Life after divorce as a newly single over-60 adult

Life after divorce as a newly single over-60 adult

| Feb 14, 2020 | Divorce

According to the Pew Research Center, 34% of couples married over 30 years found themselves going through a “gray” divorce. Reportedly, 12% of the couples surveyed noted a married life of at least 40 years.

Entering retirement as a single individual in Florida has become more acceptable with changing trends in the workforce, longevity and health care. Active Sunshine State senior citizens may take on a new part-time job, start a business or discover new hobbies they can enjoy. Several dating communities that focus on older adults meeting and building new relationships have grown in popularity.

Many individuals may need to request financial support from an ex-spouse to live the lifestyle they envision. Proceeds from an ex-spouse’s retirement fund or pension plan may provide the necessary financial means. By requesting a qualified domestic relations order from the fund’s administrator, a spouse may request the court to divide a 401(k) or pension plan. An individual might receive a percentage or lump sum based on the fund’s equity value.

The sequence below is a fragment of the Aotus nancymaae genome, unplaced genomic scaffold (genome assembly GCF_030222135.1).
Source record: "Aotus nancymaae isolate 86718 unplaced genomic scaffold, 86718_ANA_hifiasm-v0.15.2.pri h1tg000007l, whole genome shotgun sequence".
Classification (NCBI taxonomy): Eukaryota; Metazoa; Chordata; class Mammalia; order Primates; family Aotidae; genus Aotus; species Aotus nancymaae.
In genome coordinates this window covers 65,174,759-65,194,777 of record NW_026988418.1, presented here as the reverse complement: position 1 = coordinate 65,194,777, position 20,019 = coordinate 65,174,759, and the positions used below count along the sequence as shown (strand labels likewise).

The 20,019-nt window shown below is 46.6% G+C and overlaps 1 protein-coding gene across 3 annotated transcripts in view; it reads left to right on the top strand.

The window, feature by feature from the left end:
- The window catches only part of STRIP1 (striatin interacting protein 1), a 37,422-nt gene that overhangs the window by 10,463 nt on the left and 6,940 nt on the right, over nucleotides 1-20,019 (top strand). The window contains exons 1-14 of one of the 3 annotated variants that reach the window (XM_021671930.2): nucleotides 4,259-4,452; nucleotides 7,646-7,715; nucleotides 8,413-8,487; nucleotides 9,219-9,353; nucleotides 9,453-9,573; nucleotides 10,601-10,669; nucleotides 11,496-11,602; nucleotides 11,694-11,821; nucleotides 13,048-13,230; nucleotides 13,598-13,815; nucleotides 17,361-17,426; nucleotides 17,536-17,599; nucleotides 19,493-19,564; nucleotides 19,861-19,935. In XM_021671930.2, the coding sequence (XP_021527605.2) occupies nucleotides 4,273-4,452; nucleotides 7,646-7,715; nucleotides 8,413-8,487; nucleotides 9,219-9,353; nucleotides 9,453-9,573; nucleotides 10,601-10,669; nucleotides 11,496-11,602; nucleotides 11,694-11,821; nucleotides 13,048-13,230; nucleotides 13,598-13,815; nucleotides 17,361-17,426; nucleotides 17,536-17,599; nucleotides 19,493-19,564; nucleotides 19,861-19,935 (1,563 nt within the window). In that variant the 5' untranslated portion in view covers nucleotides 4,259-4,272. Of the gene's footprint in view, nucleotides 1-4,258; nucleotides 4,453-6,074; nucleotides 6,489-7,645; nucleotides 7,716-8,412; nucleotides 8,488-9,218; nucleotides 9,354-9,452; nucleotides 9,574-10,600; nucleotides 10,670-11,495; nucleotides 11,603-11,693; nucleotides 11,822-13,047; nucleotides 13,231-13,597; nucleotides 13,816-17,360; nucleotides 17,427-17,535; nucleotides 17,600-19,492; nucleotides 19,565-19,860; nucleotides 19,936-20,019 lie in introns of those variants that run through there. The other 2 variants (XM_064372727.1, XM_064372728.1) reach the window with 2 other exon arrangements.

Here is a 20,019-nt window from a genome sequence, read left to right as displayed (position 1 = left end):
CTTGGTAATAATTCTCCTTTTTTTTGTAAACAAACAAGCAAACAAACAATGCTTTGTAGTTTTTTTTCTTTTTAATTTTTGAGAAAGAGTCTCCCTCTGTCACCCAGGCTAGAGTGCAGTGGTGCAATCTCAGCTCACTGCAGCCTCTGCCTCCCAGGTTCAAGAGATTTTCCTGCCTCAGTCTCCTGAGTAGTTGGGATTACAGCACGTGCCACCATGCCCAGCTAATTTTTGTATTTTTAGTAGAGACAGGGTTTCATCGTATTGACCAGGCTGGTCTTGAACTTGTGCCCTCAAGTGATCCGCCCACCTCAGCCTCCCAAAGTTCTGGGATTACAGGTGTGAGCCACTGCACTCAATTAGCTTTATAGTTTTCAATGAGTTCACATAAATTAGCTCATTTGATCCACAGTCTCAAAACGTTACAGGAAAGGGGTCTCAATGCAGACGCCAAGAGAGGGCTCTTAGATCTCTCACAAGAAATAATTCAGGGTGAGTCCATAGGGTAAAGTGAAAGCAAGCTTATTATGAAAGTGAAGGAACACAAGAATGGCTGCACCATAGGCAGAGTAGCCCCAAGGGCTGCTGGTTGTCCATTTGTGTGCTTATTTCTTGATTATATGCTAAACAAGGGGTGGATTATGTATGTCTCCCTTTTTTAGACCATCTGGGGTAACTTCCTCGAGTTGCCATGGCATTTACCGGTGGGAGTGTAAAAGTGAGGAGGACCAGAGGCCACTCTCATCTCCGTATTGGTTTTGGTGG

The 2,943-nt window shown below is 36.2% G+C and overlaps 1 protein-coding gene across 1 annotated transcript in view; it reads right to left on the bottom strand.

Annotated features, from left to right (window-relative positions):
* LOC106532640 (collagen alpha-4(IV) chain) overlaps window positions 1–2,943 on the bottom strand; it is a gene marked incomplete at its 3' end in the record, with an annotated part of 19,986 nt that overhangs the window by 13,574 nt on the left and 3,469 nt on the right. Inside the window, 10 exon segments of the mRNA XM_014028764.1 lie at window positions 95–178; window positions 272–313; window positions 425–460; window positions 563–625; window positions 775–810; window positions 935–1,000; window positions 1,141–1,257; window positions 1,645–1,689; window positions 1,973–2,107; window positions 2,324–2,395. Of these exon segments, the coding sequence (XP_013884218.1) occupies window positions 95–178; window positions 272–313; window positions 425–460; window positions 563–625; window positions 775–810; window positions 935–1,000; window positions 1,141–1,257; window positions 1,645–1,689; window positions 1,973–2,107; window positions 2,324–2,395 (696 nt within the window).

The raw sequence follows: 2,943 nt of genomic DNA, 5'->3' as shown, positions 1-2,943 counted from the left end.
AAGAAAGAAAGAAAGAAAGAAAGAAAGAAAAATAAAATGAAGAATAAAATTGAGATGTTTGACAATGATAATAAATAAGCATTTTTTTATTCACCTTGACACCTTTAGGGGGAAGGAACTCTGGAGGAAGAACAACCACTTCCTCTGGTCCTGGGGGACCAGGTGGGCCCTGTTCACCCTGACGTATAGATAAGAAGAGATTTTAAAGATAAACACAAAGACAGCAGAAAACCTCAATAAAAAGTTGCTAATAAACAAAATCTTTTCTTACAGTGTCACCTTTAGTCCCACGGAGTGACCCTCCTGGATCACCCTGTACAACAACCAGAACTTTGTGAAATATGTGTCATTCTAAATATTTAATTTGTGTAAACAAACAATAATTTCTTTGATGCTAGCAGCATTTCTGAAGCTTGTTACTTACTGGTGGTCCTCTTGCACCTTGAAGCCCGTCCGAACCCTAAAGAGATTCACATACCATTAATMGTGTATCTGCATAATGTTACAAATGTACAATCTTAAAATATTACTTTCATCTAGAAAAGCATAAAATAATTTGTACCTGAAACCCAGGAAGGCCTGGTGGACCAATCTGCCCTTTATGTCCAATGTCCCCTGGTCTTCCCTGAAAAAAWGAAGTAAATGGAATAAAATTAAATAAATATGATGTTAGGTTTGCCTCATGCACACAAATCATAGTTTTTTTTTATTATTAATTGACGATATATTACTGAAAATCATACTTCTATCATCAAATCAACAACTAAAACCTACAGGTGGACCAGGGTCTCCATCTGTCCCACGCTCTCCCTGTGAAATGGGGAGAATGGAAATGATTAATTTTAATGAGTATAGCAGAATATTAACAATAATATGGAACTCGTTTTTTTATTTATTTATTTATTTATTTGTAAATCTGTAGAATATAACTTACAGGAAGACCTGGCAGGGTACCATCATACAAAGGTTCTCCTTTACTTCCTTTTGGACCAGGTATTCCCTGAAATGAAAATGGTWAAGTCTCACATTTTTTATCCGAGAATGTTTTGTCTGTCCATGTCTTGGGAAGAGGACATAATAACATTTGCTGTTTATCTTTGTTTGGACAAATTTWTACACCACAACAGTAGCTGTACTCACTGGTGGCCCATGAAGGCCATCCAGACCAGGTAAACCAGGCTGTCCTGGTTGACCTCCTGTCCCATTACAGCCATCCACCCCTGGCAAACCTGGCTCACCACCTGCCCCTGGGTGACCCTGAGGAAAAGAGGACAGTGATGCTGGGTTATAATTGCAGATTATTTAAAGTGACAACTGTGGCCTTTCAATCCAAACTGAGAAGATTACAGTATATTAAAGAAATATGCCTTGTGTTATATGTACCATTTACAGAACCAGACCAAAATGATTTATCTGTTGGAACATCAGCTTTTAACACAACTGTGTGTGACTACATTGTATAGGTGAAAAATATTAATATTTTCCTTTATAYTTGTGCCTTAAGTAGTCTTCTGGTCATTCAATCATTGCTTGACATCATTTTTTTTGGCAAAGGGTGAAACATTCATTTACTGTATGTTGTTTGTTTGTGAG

During a divorce, a spouse may require regular financial payments or alimony to provide for a comfortable living. When negotiating the amount of support, a family court judge may determine how much is reasonably necessary based on the length of the marriage and each spouse’s age and health. Insurance and other benefits may also become part of a divorce settlement.

As reported by MarketWatch, individuals over the age of 60 who live alone spend about 11 hours by themselves each day. A newly divorced individual may overcome unexpected feelings of loneliness by joining shared-interest groups, exercising and meeting new friends. Doing so can help prevent social isolation and lessen the chance of negative feelings affecting their new life.